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Developed starting in the 1950s, the typical antipsychotics are effective against the positive signs of psychosis (e.g., delusions, hallucinations, disorganized thought), but they provided no treatment for the negative signs (e.g., avolition, alogia, social withdrawal). In addition, numerous adverse side effects associated with these agents lead to poor patient compliance. The second-generation drugs, or atypical antipsychotics, have been available starting in the 1990s. These drugs are characterized by minimal extrapyramidal side effects when taken at effective dosages and have activity against the negative signs of schizophrenia (Table 180-1). Third-generation agents are being developed to minimize the adverse side effects seen with the first- and second-generation agents.

TABLE 180-1Common Antipsychotics

Antipsychotics were originally referred to as major tranquilizers, because of their ability to calm patients, but because they are not simply sedatives, this term is inappropriate. These drugs were also termed neuroleptics, which refers to their ability to slow movement. With the advent of the atypical antipsychotics, it became clear that antipsychotic properties do not necessarily parallel neuroleptic properties. For this reason, the preferred term is antipsychotics. Although antipsychotic is a useful term, these drugs are sometimes administered to treat other conditions, such as agitation, nausea and emesis, various headache conditions; to suppress hiccups; and to control various involuntary motor disorders, such as Tourette's syndrome, Huntington's chorea, and basal ganglia disorders.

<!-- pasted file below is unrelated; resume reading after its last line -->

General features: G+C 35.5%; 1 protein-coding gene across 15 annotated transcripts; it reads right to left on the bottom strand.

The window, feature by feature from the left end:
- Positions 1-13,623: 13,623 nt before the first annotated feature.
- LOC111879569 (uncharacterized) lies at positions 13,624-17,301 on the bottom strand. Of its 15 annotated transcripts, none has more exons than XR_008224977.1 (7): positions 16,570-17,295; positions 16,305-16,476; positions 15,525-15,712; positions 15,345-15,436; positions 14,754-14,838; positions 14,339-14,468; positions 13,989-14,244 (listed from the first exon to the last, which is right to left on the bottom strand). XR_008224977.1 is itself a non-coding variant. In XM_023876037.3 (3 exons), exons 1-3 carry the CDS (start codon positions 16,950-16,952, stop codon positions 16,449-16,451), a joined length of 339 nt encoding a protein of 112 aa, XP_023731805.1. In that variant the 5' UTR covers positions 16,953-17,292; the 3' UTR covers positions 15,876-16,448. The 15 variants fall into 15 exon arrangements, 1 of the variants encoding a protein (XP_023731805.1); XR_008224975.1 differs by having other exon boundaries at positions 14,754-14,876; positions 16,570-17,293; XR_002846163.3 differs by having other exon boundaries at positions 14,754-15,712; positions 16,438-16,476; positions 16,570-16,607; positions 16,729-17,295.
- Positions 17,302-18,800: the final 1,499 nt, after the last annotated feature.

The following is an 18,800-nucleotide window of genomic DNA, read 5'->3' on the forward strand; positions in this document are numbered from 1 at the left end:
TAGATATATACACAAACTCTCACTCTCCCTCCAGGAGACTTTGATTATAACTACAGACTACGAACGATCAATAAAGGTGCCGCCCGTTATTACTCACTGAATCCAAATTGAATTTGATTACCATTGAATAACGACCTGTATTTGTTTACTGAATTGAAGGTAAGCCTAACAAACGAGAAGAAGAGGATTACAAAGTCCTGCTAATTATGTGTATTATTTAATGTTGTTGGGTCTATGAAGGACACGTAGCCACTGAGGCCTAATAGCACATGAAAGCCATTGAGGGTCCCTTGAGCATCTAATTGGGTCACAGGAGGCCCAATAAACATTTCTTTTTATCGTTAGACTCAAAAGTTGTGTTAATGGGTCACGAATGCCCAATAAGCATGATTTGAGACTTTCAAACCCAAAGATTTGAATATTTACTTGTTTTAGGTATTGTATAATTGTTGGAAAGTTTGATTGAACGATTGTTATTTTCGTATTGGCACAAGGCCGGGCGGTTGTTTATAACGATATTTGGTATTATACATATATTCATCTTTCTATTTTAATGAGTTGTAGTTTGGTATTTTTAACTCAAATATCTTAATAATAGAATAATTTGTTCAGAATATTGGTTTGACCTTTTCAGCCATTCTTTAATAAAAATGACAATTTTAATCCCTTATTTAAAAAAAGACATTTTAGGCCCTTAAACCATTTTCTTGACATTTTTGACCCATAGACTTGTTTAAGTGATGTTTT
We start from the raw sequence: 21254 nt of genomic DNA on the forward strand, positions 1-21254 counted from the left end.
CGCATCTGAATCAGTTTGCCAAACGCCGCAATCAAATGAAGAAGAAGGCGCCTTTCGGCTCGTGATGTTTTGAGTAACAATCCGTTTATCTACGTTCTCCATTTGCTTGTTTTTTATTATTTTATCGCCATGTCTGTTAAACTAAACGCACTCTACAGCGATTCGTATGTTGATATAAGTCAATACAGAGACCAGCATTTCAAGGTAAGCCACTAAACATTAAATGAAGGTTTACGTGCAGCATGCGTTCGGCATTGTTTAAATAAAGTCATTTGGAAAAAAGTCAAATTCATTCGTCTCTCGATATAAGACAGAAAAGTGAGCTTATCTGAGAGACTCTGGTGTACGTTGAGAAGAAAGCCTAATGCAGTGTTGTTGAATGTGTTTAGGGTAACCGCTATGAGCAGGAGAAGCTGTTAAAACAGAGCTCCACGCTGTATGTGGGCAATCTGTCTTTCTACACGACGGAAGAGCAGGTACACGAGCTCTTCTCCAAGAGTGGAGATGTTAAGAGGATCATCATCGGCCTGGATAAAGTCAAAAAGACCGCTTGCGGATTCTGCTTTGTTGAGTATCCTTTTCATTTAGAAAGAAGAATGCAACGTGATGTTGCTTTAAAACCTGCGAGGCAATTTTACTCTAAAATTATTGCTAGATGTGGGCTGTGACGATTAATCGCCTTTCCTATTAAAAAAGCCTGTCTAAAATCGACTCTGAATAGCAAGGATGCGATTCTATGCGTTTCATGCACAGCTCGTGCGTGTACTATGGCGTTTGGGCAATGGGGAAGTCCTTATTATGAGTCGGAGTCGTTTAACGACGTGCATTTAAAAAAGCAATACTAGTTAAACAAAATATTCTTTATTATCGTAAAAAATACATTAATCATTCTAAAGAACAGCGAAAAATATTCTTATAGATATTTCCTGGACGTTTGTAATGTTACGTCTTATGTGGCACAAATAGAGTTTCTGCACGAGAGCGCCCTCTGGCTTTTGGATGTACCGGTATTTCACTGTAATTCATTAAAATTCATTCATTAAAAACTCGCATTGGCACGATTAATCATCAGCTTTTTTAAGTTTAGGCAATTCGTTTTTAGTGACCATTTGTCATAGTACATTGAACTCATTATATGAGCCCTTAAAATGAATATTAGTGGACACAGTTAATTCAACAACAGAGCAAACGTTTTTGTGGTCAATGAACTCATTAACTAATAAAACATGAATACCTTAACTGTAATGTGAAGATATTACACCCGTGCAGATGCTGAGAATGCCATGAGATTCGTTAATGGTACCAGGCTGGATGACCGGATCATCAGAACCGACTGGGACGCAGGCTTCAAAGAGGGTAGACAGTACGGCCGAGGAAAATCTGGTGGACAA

Currently more than 50 different antipsychotics are available worldwide. Classification by structure is difficult; a more useful method is classification according to their relative receptor-binding profiles (Table 180-2).1 In overdose, the clinical toxicity is primarily an exaggerated effect of the pharmacologic activity.

TABLE 180-2Relative Receptor Affinity of Selected Antipsychotics

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